There’s a whole yeah, there’s a whole body of literature on this idea of gamification. And so that’s kind of what this is a little bit of, but it’s also kind of exciting for them, and maybe they’ve tried the clinic, they didn’t have a good experience. Maybe there’s some social concerns or some, you know, concerns about getting there as well, this this could be a solution for a lot of things that weren’t even mentioned in this article.
Megan Wilkinson 49:35
I think to the ability to reach people in rural places is just the most amazing part that has come out of telehealth because a lot of times they can’t necessarily afford to just come be have an inpatient stay. And so if it becomes more affordable for someone to reach them through a computer via telehealth and they can get the same types of repetitions that they would be getting in a short inpatient stay, then why not? I mean, that’s, that’s incredible. That’s, that’s improved so many lives.
Johnny Rider 50:11
We might even find that they can get more repetitions with this in their home environment. You know, we don’t know, that’s kind of what we’re, the preliminary evidence is definitely positive. And there may be opportunities for certain clienteles, where this is actually the better solution where they get better, a little bit quicker.
Karissa Simon 50:28
I can see that. Well, let’s go to our next article, Predictors of Hospital Readmissions for People with Chronic Conditions. Johnny, can you let us know a little bit about this article?
Johnny Rider 50:37
Yeah. So again, very, very recent one that we can kind of use to support what we’re doing and think about the big picture. And because we’re all trying to prevent, you know, that readmission, we want to help someone in the long run. This was a cross sectional study where they, they looked at people hospitalized with chronic conditions, and they completed measures of you know, self care function, functional cognition, occupational competence, environmental impact all these things. And then they kind of looked at their medical review, they pulled up kind of their medical chart and reviewed that, and then and then follow them up to see, okay, who went back to the hospital within 30 days of discharge? That question that, you know, we need to keep looking at and see if it’s changing. And they found that greater levels of occupational competence, okay, decrease the likelihood of hospital readmissions, and greater impairments in functional cognition. So lower functional cognition, increase the likelihood of readmission. And, and who’s the the only profession that really talks a lot about functional cognition, I know SLPs address cognition as well. But I feel like we kind of kind of coined that term. And we should all be addressing that in tandem with our colleagues. Right? This tells us that we should be addressing that in the hospital setting, which sometimes we push that to outpatient, but we shouldn’t, right. The other part of this study is they kind of asked practitioners about, you know, which of these assessments that are used quite commonly, from the OT perspective, are most acceptable, most appropriate, most feasible, especially with standardized measures, because we need to be using those standardized measures to get larger data so that we can understand what’s happening. And so they interviewed a bunch of them, and basically found out that overall, the AM-PAC, which is actually pretty common in a lot of areas, and some of the big name hospitals, a lot of research has been on the AM-PAC, overwhelmingly, the therapist said that that’s the most acceptable for the hospital setting, it was the most appropriate, it was the most feasible and it helped them the most, to understand what was going on with their client and see some some changes. So the other thing we can kind of think about is if you’re working somewhere where they are not using the AM-PAC, maybe you should look more into that maybe you can show this article, maybe you can look up some of the other research and see, are we using the best measure to understand what our clients need to track progress, and to demonstrate the value of occupational therapy and the entire rehabilitation team?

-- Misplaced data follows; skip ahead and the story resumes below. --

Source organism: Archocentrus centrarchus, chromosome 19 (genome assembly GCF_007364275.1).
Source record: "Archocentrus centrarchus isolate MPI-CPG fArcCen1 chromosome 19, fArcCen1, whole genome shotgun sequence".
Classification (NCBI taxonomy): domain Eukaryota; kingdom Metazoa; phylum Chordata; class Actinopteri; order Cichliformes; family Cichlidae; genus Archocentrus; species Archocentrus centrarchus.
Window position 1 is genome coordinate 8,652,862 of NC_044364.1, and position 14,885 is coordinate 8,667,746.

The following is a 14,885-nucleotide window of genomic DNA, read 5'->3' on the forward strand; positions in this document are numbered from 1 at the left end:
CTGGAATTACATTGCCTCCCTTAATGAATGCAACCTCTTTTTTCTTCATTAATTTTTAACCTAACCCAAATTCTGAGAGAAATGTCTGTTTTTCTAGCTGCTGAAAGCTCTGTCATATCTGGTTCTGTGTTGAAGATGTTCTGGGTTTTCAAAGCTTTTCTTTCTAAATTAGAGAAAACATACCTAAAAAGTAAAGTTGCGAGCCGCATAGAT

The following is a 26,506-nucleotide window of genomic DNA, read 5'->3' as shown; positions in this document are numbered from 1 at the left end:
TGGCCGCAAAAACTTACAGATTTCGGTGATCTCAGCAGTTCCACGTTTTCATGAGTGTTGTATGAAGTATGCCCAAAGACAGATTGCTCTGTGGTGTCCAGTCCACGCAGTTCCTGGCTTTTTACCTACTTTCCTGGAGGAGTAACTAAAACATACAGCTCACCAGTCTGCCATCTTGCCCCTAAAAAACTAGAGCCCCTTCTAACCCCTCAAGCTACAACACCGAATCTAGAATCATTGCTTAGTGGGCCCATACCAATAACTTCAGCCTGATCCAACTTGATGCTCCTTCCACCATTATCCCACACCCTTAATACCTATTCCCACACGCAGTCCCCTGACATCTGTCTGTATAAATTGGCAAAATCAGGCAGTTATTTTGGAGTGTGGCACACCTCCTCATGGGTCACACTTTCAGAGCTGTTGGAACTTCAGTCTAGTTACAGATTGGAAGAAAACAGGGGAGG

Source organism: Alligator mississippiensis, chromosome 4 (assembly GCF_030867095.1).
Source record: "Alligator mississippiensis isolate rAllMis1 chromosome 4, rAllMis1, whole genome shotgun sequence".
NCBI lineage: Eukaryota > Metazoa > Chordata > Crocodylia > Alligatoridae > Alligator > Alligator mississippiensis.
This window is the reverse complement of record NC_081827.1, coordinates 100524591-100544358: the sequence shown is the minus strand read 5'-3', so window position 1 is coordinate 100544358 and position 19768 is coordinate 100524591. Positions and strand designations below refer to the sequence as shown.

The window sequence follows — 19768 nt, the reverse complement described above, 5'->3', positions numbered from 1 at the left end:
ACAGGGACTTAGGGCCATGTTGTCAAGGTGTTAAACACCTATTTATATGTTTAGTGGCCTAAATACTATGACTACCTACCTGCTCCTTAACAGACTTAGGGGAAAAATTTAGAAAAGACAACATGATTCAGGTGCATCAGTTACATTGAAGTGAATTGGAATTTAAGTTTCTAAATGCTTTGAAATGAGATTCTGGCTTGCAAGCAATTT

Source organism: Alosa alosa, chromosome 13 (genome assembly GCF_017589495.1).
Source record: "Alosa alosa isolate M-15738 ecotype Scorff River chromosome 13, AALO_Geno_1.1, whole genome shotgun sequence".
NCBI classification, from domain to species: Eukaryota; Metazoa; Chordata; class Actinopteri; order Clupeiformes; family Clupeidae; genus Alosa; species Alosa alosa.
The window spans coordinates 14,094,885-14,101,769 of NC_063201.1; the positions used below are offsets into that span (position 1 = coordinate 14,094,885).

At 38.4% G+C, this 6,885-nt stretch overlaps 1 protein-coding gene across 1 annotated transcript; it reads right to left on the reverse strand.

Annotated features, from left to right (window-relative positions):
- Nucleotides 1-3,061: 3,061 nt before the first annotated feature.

Karissa Simon 53:05
Yeah, at our hospital, we use AM-PAC And it is great, it’s really quick, it takes five minutes or less, really, and it does give you a way to track the patient’s progress. If we see them multiple times we do it every time we see them. In the hospital. And some patients, we regularly see people like five times a week, so you get to see some progress sometimes.
Johnny Rider 53:27
Yeah, there’s a lot of research on the AM-PAC, and Johns Hopkins is doing a lot as well looking at that. And so some of them are, you know, they’re really fancy statistical stuff. But they’re finding overall the consensus as it’s probably the best. And we know the most about it, and how to utilize it and how to kind of pull that information that we need to see the effectiveness of our interventions.
Megan Wilkinson 53:52